We only sampled a few of the wide range the restaurant has to offer, and aside from their sumptuous A La Carte menu, Orangegrass also have set menus starting at £16.95. A takeaway option is available.

Another trip to Thailand may be pricey, but it’s nice to know for an authentic and well-priced taste of Asia, South Shields has got you covered.

Orangegrass Thai and Oriental Cuisine is on 7 Mount Terrace, South Shields, Tyne & Wear NE33 1PN. To book, call 0191 455 8555 or visit their website here.

Photos: Orangegrass

Elton John working with Andrew Lloyd-Webber on new Joseph and the Amazing Technicolour Dreamcoat film

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Sirs Elton John and Andrew Lloyd Webber have revealed they are teaming up for an animated film adaptation of Joseph and the Amazing Technicolour Dreamcoat.

The announcement was made at CinemaCon in Las Vegas by American producers STF Entertainment. The Hollywood Reporter says that Tim Rice is also signed on to work on the project, which will be produced by STX and John’s production company Rocket Pictures, in association with Really Useful Group.

Lloyd Webber and Rice will also be penning new songs for the film.

The title role has been played on stage most notably by Jason Donovan, Joe McElderry and Phillip Schofield. Lloyd-Webber recently revealed that he was eyeing up Liam Payne to play the part.

What’s on? Wicked star Rachel Tucker to perform solo show at Durham’s Gala Theatre

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Musical theatre star Rachel Tucker is bringing her first ever solo tour to the North East.

Following a triumphant nine month run on Broadway as the green girl, Elphaba, in the smash hit musical Wicked, Tucker is embarking on an 11-date solo tour throughout the UK.

Audiences can expect up close and personal performances of musical theatre favourites, along with some classic jazz, soul as well as ‘a few surprises.’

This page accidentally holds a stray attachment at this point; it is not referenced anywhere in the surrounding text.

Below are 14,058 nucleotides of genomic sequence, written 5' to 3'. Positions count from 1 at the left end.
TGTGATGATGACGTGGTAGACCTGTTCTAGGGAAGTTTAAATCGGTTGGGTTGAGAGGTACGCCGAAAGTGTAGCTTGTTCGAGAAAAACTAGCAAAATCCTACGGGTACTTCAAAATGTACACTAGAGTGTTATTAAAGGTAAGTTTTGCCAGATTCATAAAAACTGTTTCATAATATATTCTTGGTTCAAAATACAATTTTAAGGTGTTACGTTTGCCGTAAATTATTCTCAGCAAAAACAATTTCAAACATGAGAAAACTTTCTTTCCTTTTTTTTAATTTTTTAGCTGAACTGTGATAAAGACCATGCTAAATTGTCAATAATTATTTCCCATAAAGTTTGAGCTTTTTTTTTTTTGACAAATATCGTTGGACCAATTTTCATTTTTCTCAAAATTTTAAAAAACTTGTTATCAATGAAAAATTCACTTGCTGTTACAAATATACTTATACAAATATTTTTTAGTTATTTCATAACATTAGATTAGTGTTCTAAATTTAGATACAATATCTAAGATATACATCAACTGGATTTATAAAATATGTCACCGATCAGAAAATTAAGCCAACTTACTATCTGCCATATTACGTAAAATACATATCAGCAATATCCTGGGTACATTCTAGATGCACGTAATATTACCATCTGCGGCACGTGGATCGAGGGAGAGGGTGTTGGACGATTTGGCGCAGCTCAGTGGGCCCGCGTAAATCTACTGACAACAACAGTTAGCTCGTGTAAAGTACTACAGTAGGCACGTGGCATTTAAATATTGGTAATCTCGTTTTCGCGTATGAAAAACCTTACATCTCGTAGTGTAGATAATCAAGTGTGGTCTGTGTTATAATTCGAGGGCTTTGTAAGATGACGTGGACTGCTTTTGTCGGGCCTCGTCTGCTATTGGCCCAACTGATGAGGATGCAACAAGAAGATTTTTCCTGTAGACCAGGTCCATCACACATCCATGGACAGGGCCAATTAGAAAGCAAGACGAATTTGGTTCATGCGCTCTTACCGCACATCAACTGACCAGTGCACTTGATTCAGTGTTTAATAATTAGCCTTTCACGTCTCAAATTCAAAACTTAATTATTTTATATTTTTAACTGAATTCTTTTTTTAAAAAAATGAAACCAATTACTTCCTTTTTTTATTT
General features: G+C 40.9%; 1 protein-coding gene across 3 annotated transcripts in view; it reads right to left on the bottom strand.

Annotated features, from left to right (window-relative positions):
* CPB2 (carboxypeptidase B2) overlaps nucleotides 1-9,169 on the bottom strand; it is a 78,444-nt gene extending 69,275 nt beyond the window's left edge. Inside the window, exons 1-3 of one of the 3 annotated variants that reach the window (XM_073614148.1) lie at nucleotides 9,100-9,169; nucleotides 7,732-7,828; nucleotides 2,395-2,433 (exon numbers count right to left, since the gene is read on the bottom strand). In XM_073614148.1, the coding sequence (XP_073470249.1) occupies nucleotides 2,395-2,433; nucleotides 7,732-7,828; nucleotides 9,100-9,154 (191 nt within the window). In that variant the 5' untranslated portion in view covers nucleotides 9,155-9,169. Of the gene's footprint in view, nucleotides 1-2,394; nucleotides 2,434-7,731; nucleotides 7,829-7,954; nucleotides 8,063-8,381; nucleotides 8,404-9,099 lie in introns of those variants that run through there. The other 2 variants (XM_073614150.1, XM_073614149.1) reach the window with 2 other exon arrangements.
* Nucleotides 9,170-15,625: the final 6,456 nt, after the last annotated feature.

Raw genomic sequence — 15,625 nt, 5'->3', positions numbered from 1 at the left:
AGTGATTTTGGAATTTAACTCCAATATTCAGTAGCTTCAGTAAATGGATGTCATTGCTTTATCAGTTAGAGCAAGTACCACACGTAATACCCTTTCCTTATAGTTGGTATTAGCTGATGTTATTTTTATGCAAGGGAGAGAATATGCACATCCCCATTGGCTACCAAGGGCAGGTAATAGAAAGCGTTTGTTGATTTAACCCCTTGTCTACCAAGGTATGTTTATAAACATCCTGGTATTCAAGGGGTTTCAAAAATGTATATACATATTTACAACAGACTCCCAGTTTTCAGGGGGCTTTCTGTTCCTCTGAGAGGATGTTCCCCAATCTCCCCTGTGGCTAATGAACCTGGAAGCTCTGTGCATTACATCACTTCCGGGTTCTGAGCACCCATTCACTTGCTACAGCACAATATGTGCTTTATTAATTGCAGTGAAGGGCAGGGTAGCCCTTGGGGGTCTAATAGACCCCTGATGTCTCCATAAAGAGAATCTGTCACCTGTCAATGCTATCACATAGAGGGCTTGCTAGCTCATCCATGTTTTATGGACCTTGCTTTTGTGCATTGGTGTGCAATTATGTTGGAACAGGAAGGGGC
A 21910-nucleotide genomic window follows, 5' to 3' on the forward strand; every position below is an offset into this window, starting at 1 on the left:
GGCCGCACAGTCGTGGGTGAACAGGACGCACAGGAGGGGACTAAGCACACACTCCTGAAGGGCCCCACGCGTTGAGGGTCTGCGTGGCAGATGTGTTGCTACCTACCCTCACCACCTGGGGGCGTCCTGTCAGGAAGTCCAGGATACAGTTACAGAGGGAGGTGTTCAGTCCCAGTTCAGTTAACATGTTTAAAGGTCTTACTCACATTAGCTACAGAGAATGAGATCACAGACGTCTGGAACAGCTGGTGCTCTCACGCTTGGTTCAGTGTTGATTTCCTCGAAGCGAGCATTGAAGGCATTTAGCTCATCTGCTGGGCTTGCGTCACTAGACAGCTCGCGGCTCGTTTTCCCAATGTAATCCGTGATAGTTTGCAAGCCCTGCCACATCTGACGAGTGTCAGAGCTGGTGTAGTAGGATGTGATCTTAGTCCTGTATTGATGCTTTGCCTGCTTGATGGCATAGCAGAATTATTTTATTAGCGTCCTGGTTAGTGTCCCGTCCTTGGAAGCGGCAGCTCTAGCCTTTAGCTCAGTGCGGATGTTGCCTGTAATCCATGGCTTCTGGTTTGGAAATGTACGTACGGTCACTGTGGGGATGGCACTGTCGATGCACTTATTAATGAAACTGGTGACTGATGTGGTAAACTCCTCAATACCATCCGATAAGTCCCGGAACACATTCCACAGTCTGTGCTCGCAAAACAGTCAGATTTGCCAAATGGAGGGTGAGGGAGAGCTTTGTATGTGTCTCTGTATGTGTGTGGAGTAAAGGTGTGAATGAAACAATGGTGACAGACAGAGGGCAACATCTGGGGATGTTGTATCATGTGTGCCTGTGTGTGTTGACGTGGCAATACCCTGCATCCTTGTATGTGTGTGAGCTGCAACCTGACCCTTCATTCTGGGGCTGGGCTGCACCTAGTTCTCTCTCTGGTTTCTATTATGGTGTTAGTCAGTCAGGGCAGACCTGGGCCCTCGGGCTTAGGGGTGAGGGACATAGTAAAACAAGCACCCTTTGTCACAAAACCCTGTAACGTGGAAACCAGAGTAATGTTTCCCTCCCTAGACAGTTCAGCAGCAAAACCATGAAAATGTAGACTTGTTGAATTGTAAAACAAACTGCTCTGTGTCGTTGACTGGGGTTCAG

Having played Elphaba for longer than any other actress in the production’s history, Tucker has just finished reprising the role in London’s West End as part of Wicked’s special 10th anniversary cast.

She first rose to fame as a finalist on the BBC One show I’d Do Anything, winning heaps of praise from both Cameron Mackintosh and Andrew Lloyd Webber, subsequently performing at Lloyd Webber’s Birthday In The Park show in London’s Hyde Park and later taking on a range of roles in some of the West End’s best shows, before making her Broadway debut in The Last Ship, a new musical written by the rock icon Sting. She won the 2011 WhatsOnStage award for Best Takeover in a Role for Wicked.

This show will be directed by her husband Guy Retallack, with musical director Kris Rawlinson. The tour is produced by Fane Productions in partnership with Parallel Productions.

The show will take place at Durham’s Gala Theatre on Monday 29 May at 7.30pm. For tickets, click here.

Photo: publicity photo

What’s on? The Woman in Black to terrify in Newcastle once again

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Stephen Mallatratt’s adaptation of Susan Hill’s best-selling novel The Woman in Black, which has been called ‘the world’s most terrifying live theatre experience’ is returning to Newcastle’s Theatre Royal next month.

This will be the show’s sixth visit to Newcastle Theatre Royal. It is the first visit since the play was adapted into a film, starring Daniel Radcliffe in 2012, which became Britain’s highest grossing horror film in 20 years.

It tells the story of a lawyer obsessed with a curse that he believes has been cast over him and his family by the spectre of the eponymous woman. He engages a young actor to help him tell his story and exorcise the fear that grips his soul. It begins innocently enough, but as they delve further into his darkest memories, they find themselves caught up in a world of eerie marshes and moaning winds. The borders between make believe and reality begin to blur and the flesh begins to creep.

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David Acton will play the role of Mr Kipps and The Actor will be played Matthew Spencer.

The production is directed by Robin Herford, with designs by Michael Holt, lighting by Kevin Sleep and sound by Gareth Owen. The UK tour will mark 27 years since it’s West End debut.